Powerboats will roar into Trenton for the PNC Roar on the River, which kicks off at 6:30 p.m. Friday on the Elizabeth Park waterfront with a Taste of the Races, featuring the specialties of 42 eateries and a concert by Fifty Amp Fuse.
The boat races will take place on Saturday and next Sunday, and personal watercraft shows will be conducted throughout the weekend.
Among the participating eateries are ABC Cater-ing, Applebee’s, Brooklyn’s, Café West, Famous Dave’s, Fratello’s, Jeanne’s Catering, Mr. Nick’s, The Rhapsody, Savannah’s, Sibley Gardens, Solero Café, TV’s Deli and Diner and Vic’s Casual Dining.
Tickets for the tasting are $35 per person in ad-vance ($40 at the door), but the concert is free, ac-cording to Linda Francetich, entertainment chairman for Roar on the River on behalf of the Trenton Rrotary Club, organizer of the event.
To reserve tickets, call (734) 675-8600 or visit the Trenton City Hall, PNC branch offices, Jocks and As-sociates or Rehab Connection.
On Saturday, Rock the River night, Hidden Agenda Band, winner of the Rotary Club’s Battle of the Bands competition last month, will open a free concert featuring Category Five. A fireworks display, to be presented by Emagine Theaters, will conclude the evening.
Roar in the Park day will be celebrated next Sun-day, when classic car owners will display their vehi-cles and vie for prizes.
Awards will be presented to winners of the car show and boat races during a ceremony to begin at 4 p.m. next Sunday.
Parking in the park is $5.
Ragtime fair set at village
An old-fashioned cakewalk will be among the highlights of Greenfield Village’s fourth annual Rag-time Street Fair Saturday and next Sunday. The vil-lage will remain open until 9 p.m. Saturday for the oc-casion.
The Raisin River Ragtime Revue, the Tarter-sauce Traditional Jazz Band and Mike Montgomery & Friends will be among the groups and individuals pro-viding entertainment representative of the early 20th century.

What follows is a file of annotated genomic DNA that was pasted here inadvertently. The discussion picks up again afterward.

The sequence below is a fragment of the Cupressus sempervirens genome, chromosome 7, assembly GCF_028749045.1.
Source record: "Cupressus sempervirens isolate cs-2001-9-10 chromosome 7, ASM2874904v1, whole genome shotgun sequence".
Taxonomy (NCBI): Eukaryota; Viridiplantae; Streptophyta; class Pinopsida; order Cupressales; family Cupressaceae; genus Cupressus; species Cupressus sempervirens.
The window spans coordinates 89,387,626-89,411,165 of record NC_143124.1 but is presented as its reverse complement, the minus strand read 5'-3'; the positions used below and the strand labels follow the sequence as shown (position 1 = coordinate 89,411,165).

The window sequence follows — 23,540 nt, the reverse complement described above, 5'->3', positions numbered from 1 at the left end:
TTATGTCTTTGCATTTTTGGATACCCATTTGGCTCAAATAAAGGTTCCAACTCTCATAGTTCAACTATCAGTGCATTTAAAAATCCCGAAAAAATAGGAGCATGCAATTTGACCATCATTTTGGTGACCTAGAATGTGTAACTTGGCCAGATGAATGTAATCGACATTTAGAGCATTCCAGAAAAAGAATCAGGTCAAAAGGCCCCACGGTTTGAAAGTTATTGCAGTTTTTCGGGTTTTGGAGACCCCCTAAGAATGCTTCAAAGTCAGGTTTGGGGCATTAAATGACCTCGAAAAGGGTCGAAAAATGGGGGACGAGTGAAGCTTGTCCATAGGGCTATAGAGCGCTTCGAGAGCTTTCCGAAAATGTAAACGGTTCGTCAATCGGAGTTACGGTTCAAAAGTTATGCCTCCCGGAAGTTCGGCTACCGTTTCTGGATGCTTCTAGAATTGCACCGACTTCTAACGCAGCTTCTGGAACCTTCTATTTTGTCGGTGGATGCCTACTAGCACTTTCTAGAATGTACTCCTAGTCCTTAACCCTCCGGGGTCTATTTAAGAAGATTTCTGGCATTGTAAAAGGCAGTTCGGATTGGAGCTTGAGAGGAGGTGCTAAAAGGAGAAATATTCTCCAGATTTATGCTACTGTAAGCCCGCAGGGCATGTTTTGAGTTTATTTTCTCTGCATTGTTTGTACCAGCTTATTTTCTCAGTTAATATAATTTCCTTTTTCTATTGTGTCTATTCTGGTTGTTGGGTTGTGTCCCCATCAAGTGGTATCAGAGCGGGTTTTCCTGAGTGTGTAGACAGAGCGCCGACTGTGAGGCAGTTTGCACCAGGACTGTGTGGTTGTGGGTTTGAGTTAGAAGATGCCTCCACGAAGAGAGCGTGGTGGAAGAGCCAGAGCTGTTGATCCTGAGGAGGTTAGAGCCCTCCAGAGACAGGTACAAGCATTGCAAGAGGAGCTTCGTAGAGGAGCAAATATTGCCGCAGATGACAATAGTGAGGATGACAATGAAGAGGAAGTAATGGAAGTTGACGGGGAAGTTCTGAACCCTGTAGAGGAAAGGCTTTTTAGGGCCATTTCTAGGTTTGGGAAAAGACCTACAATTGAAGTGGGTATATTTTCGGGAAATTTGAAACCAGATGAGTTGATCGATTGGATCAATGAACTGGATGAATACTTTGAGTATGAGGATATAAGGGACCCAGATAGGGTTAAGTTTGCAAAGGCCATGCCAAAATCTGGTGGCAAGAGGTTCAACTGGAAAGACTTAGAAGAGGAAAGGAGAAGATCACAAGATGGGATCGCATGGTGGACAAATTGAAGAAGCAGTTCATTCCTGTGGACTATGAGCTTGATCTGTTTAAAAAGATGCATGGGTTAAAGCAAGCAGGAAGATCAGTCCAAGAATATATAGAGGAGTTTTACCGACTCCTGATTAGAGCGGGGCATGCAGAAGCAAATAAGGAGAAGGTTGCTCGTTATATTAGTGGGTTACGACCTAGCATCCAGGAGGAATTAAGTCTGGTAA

On Saturday, the jazz band will lead a parade around the Village Green to celebrate the end of rag-time and the beginning of the Jazz Age.
Ragtime dances will be demonstrated during the fair, and lessons will be offered by the dancers.
In addition, blueberry lemonade and cherry crisp will be served while guests watch “Lizzies of the Field,” a silent slapstick comedy with live piano ac-companiment, or a 30-minute vaudeville performance featuring the music of George Gershwin.
Tickets are $22, adults; $21, seniors; and $16, youths. Children under 5 are free. For more informa-tion, call (313) 982-6001 or go to www.thehenryford.org.
Coming up . . .
Through July 25 — Free admission and extended hours (9:30 a.m. to 5 p.m.) at the Detroit Historical Museum, 5401 Woodward at Kirby (parking $4); per-manent exhibits include “Streets of Old Detroit,” “Frontiers to Factories,” “The Motor City” and “The Glancy Trains”; new exhibits include “Fabulous 5: Detroit’s Beloved Sports Coaches,” “VeloCity: De-troit’s Need for Speed,” “Hero or Villain? Metro De-troit’s Legacy of Leadership” and “Automotive Show-place”; for more information, call (313) 833-1805 or go to www.detroithistorical.org.
July 21-24 — Ann Arbor Summer Art Fair, fea-turing juried ceramics, paintings, jewelry, sculpture, photography, glass, wood, fiber art and more; local participants include Dennis Varvatos of Allen Park and Kathe Helbig of Riverview, wood artists; for addi-tional information, go to www.theguild.org/art_fair_summer.html.
July 24 — Telegraph Car Cruise/Telegraph To-morrow Classic Car Cruise; on Telegraph Road in Taylor, Dearborn, Dearborn Heights and Redford, just west of Detroit; for more information, go to www.cityoftaylor.com/events or http://womc.radio.com/events/2010/07/.
July 25— Meadowbrook Concours d’Elegance at Oakland University in Rochester Hills; 31st annual exhibition featuring over 230 antique and classic col-lector automobiles and motorcycles; for additional in-formation, go to www.meadowbrookconcours.org.